After 10 or 11 weeks in the hospital, Marlow has a session with a psychiatrist, Dr. Gibbon, that does not go well. Gibbon believes that the root of Marlow's skin disorder is psychological and that he...
Writer Philip Marlow is in hospital being treated for a severe skin affliction, something he has suffered from for 25 years but is now worse than it has ever been. He finds himself in a general ward ...
Arthur, a sheet music salesman, has an ear for the hit tunes, but nobody will trust it. And his imagination often bursts into full song, building musical numbers around the greatest ... See full summary »
The mysterious murder of an environmental activist leads her straight-laced father, an Inspector of the local police force, through a haunting revelation of the murkiness of the British ... See full summary »
The Bates sadly care for their severely disabled daughter Pattie. Martin arrives at their door claiming to be her college friend. He charms them into accepting him as a lodger and carer for Pattie. But Martin is not all he seems.
The Italian adventurer and libertine Giovanni Jacopo Casanova lived from 1725 to 1798, but in this six-part series Dennis Potter attempted to find a contemporary relevance through his ... See full summary »
Six monologues tell the stories of six different repressed souls: a man dominated by his mother, a vicar's wife, an inveterate letter writer, a hopeful actress, a recently widowed woman, ... See full summary »
During the Suez Crisis of 1956, two young clerks at the stuffy Foreign Office in Whitehall display little interest in the decline of the British Empire. To their eyes, it can hardly compete... See full summary »
Dr. Emma Porlock and her colleagues, attempting to unlock the secrets of human memory for the Masdon drug empire, get a cryogenically stored 400-year-old human head to project its memories ... See full summary »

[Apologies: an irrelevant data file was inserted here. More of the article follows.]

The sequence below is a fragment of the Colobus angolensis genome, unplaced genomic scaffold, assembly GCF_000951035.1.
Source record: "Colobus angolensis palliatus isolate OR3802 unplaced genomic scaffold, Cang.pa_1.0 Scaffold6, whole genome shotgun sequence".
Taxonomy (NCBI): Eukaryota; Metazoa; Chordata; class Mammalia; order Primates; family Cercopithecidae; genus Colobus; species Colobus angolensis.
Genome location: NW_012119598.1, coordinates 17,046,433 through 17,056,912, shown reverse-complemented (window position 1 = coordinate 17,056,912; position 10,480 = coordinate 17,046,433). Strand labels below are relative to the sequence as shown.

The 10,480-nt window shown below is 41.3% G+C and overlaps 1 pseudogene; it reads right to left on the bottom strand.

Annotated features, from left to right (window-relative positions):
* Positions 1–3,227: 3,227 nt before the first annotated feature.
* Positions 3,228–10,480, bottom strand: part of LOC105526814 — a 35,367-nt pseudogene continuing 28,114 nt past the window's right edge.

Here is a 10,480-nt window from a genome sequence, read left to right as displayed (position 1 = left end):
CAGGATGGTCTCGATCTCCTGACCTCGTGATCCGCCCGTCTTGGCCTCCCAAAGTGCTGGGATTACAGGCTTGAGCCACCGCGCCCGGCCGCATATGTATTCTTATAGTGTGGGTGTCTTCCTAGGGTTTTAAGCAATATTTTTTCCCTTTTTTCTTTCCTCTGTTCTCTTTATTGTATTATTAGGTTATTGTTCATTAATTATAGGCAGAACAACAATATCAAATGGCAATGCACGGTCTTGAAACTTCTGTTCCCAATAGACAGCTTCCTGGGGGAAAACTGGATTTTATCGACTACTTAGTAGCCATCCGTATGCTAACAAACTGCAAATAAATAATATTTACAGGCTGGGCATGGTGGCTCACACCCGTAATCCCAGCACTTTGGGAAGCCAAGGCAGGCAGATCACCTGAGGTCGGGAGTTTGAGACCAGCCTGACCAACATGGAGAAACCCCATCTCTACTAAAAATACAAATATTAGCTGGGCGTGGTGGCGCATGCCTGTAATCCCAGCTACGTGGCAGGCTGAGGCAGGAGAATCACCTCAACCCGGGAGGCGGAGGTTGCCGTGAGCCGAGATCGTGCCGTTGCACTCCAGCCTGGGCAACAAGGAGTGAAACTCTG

Frances de la Tour
Blackeyes is an attempt to explore "what does go on between men and women in their heads, to show the possibilities of the ways that they see each other." Complex and multi-layered, the ... See full summary »
Reworking material from his first novel, "Hide and Seek" (1973), and folding this into a prismatic blend of autobiographical details, popular music and 1940s film noir, Dennis Potter delivered a drama now regarded as a 20th-century masterwork. Detective novelist Philip Marlow (Michael Gambon) suffers from the crippling disease of psoriatic arthritis. Confined to a hospital bed, Marlow mentally rewrites his early Chandleresque thriller, "The Singing Detective," with himself in the title role, drifting into a surreal 1945 fantasy of spies and criminals, along with vivid memories of a childhood in the Forest of Dean. As past events and 1940s songs surface in his subconscious, Marlow's voyage of self-discovery provides a key to conquering his illness, while his noir-styled hallucinations evoke the Philip Marlowe of Chandler's "Murder, My Sweet" (1944), starring Dick Powell, who later became a "singing detective" on radio's "Richard Diamond, Private Detective" (1949), crooning to ... Written by
Bhob Stewart <email@example.com>
Marlow's psychiatrist remarks to him that he's starting to look better and that his skin condition is clearing up. This meant that Michael Gambon was only spending 4 hours in the make-up room instead of 6 at this stage in the production. See more »
One of the Greatest Things Ever Seen on Television
The BBC television production of "The Singing Detective" caused a huge stir when it was first broadcast back in 1986, and now it is commonly acknowledged as a classic.
Hospitalised by a severe case of psoriasis, crime novelist Philip E Marlow, escapes the grim realities of ward life into a rich inner world where he imagines himself as the "singing detective", hero of his own novels. From these fantasies he drifts to memories of his grim childhood during World War Two, and paranoid fantasies about his estranged wife.
The script, by celebrated writer Dennis Potter, is truly remarkable. The acting is good, especially from Michael Gambon (as Philip Marlow) who is perfect in a very difficult role.
The series lasts nearly seven hours and yet never fails to entertain. The series has a rich vain of dark humour and features some hilariously surreal song-and-dance sequences.
This is a true masterpiece and, very possibly, the best TV series ever made. Don't miss any opportunity to catch it.
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